It is no secret that us English love a good pub crawl, and hiding under the railway arches in south east London one of the finest in our capital has emerged. Four of the best new craft brewers are now based in Bermondsey in close proximity to each other, with taprooms open on a Saturday afternoon offering a truly delectable range of beers in almost any style you can ask for. Welcome to the Bermondsey Beer Mile.
The first stop really has to be The Kernel, due to the slight inconvenience that they close at 2pm. These guys have been a favourite of mine ever since I discovered craft beer, and once again they don't disappoint. Famed for their pale ales and the variety they produce, all three on tap today show off their diversity and ability to have something for everyone. Away from these, the barrel-aged saison is a hugely pleasent surprise, whilst the Export Stout is a delight for those favouring darker beers as the rich roasted coffee notes hit all the right spots.
I have never been overly impressed by stop number two, Brew By Numbers, and this visit hasn't dramatically changed my mind. Saisons are their stock, and there is no denying they do them well – with a wonderful sense of adventure too – but it doesn't quite elicit the eulogies others here can conjure. The Juniper & Cucumber Saison is the perfect example, managing to extract a greater cucumber flavour than from the real thing, but lacking the juniper flavour to create the perfect balance. At the darker end, the coffee porter is gloriously smooth, but this too is eclipsed by better examples.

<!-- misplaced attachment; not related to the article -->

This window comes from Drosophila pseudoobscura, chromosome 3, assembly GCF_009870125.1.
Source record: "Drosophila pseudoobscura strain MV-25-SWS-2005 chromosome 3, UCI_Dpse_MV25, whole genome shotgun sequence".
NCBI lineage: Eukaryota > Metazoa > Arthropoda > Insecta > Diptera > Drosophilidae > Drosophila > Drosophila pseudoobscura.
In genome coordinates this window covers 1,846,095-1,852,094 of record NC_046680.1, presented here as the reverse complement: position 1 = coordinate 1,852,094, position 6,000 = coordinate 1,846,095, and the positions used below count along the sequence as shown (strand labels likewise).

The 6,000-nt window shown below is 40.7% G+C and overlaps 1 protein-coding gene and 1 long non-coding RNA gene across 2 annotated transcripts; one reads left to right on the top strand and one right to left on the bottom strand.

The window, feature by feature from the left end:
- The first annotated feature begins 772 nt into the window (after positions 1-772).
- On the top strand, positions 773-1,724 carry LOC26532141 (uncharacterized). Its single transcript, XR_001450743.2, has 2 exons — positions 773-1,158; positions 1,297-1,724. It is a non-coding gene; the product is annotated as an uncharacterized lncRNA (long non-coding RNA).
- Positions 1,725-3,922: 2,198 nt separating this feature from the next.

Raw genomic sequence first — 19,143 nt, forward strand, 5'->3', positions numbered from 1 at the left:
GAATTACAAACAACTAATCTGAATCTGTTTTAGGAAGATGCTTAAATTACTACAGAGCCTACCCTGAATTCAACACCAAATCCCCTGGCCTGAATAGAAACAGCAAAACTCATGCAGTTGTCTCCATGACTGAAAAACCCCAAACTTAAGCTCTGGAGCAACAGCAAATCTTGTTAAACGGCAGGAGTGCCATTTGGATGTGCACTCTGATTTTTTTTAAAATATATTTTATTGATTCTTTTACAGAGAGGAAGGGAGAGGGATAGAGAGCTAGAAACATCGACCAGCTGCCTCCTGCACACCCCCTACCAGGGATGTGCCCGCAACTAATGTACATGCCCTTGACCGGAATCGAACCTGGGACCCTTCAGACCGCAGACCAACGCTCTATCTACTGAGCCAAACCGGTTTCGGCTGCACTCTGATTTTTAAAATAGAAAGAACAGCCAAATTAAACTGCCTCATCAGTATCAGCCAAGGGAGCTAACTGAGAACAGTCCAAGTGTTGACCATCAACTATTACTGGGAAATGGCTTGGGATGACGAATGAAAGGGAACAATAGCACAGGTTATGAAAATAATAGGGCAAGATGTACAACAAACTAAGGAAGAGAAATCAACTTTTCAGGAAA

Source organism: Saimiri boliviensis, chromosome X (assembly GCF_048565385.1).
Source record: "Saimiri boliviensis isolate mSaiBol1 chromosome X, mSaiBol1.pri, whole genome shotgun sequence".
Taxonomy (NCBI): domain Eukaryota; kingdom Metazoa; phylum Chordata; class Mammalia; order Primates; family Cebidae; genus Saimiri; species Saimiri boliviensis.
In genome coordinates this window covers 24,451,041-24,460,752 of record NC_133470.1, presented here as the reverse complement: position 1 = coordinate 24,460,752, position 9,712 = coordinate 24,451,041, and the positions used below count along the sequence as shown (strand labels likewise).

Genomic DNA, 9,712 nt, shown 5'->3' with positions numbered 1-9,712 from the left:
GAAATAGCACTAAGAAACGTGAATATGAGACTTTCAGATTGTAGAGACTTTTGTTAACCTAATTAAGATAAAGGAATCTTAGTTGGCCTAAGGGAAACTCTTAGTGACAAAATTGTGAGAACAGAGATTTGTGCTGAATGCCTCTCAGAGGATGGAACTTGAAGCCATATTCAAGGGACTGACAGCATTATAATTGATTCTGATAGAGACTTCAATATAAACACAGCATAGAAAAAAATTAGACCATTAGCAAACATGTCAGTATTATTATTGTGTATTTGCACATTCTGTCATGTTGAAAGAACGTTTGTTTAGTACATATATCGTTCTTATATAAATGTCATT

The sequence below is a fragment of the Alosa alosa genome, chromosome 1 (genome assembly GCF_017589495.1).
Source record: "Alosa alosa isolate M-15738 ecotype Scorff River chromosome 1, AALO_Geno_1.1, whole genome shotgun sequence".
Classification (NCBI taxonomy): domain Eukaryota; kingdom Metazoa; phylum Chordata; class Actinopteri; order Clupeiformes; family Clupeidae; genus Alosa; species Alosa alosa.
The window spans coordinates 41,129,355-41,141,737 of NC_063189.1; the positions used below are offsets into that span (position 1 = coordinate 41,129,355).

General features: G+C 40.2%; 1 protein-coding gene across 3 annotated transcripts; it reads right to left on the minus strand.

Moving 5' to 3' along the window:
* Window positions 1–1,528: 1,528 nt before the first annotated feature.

Next up is Partizan, complete with their brilliant but utterly illegible labels. Very quick to turn their hands to any style going, unlike their neighbours they have yet to build up a reputation for anything beyond their labels. This has led to some variable results in the past, but judging by today's findings, that is where the negatives will remain. The Lemongrass Saison is a beautiful summer ale that is dangerously refreshing, though this was quickly out-shone by two rather special beers.
First is the Barrel Aged Foreign Export Stout, the oak and bourbon tones adding a delicious sweetness to the stout; I can see this being far too much for pure hop-heads, but for those with a sweet tooth, there are few better examples around. The second is their barley wine; a style few attempt, especially tiny new breweries, but what a monster Partizan have come out with! A magnificent balance between the acidic bitterness and massive maltiness, this is simply a huge dose of citrusy caramel.
I will admit now that, due to the excellence of that last brewery, we never made it to Fourpure at the end, so I made a special trip a week later to finish the odyssey – and am very glad I did. They have spent the last year concentrating on getting their core half dozen beers as good as possible, with the Amber Ale and Oatmeal Stout in particular standing out as leaders. But there are a couple of taps at the end of the bar seeing increased use, and the Roux Brew currently available is a bit tasty. Picked by Michel Roux Jr to be served in his Michelin-starred restaurant as the house beer, this is a Belgian wit with coriander seeds and orange & grapefruit zest; incredibly refreshing with the fruity top notes, it still has a rich depth and spicy flavour that lasts long after swallowing.
It might mean getting lost around the back streets of East London, but for any beer lover there are few better things to occupy a Saturday afternoon than taking a stroll down the Bermondsey Beer Mile and finding a few rare delights. And just this week a fifth brewery, Anspach & Hobday, have taken delivery of a new kit too that will hopefully see them become a regular addition to the stretch in the near future.